ERIC Number: ED457924
Record Type: Non-Journal
Publication Date: 2000-Feb
Assessment of a Remedial Community College Cohort for Multiple Intelligences.
Ksicinski, Joyce M.
According to a 1996 study by the National Center for Education Statistics, 75% of America's colleges offer remedial courses and 29% of first-time freshmen take them. Community colleges typically spend more on remedial education than do four-year institutions, and they are anticipating increased demand for such programs. The study cites Howard Gardner, who identified eight different intelligences--musical, kinesthetic, mathematical, spatial, linguistic, interpersonal, intrapersonal, and naturalist. Gardner argues that Multiple Intelligences (MI) offers an intelligence fair means to consider an individual's potential. The purpose of this study was threefold: (1) to identify the dominant domains, specific skills, and predominant intellectual styles of remedial community college students using the Multiple Intelligences Developmental Assessment Scales (MIDAS) instrument; (2) to determine whether statistically significant differences exist among students in their identification of a particular dominant domain, specific skill, or intellectual style in regard to the variables of gender, age, and ethnicity; and (3) to determine whether there were statistically significant differences between teachers and students in their identification of dominant MI domains. Data was compiled from responses from 81 students in remedial classes at College of the Redwoods in California. Highlights of data analysis include: Women rated themselves higher in seven out if the eight MI domains; men rated themselves higher only in the kinesthetic domain; no significant differences were shown between minority and white students. (Contains 17 tables, five figures, 17 appendices, and 115 references.) (NB)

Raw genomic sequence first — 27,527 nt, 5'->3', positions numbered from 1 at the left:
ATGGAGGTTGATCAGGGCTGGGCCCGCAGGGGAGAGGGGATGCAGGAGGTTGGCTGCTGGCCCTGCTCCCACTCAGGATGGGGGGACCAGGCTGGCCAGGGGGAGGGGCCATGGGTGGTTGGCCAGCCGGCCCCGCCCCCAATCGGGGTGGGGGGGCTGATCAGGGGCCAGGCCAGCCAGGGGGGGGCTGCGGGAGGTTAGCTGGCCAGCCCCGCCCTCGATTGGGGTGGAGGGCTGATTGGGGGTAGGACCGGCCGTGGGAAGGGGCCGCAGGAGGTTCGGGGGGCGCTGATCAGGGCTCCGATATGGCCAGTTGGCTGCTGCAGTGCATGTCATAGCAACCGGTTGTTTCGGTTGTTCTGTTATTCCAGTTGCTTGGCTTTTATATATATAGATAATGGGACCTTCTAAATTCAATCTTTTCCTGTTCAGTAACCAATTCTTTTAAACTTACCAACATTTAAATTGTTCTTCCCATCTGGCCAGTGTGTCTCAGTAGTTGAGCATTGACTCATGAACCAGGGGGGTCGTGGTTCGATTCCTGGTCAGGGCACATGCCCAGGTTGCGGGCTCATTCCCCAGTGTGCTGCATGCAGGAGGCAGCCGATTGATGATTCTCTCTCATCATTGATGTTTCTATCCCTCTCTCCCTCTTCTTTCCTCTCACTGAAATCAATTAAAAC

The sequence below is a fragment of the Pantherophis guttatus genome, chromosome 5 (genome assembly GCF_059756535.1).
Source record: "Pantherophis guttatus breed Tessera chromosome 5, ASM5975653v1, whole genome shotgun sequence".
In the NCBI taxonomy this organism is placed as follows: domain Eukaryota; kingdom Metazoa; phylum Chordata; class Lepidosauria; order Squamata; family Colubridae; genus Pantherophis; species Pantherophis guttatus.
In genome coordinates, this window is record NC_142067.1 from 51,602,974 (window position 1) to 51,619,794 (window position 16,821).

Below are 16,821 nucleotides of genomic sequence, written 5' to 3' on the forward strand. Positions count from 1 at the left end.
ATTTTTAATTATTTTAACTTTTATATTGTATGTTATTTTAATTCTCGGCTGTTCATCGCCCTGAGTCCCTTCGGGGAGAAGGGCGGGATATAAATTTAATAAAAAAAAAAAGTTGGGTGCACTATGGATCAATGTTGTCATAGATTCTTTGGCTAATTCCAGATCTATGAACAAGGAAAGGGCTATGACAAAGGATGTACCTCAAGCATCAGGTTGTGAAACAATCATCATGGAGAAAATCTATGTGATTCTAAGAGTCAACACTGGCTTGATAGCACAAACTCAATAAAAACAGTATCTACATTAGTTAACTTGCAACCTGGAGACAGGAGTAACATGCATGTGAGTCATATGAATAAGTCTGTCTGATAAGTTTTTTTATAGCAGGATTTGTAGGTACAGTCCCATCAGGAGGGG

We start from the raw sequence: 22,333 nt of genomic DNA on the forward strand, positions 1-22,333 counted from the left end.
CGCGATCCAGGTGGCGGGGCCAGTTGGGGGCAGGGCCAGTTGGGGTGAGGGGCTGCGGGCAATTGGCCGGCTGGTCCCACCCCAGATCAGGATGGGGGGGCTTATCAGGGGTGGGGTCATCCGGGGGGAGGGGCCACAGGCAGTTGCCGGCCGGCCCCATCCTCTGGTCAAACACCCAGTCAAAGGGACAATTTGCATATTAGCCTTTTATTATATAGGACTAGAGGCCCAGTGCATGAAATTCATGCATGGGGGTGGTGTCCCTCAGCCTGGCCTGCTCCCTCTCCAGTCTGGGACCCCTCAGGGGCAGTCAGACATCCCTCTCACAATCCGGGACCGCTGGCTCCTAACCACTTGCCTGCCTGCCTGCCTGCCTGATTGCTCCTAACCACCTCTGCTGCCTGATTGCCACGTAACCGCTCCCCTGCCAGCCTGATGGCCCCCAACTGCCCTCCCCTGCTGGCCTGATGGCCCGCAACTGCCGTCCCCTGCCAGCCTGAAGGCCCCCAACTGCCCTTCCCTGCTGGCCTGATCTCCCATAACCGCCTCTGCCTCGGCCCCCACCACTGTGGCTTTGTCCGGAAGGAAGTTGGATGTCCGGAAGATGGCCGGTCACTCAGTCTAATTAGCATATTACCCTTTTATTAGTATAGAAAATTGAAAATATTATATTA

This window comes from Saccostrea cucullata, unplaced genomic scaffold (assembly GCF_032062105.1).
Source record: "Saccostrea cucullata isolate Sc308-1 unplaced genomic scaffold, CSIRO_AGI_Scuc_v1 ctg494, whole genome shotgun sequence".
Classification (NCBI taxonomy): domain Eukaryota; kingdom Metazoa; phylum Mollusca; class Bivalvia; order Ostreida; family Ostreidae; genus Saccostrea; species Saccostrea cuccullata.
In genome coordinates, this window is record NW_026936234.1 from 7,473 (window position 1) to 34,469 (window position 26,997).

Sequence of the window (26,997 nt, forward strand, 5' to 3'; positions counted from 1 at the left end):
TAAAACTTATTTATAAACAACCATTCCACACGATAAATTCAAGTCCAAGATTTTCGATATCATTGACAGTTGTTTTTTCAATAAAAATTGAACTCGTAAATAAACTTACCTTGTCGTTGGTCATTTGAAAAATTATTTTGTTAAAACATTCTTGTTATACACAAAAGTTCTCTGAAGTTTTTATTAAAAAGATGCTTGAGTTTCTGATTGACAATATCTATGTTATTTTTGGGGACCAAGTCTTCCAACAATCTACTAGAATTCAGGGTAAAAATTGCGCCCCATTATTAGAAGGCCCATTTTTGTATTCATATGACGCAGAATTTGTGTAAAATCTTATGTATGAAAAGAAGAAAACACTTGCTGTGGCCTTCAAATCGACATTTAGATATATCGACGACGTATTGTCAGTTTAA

Publication Type: Dissertations/Theses - Doctoral Dissertations
Education Level: N/A
Authoring Institution: N/A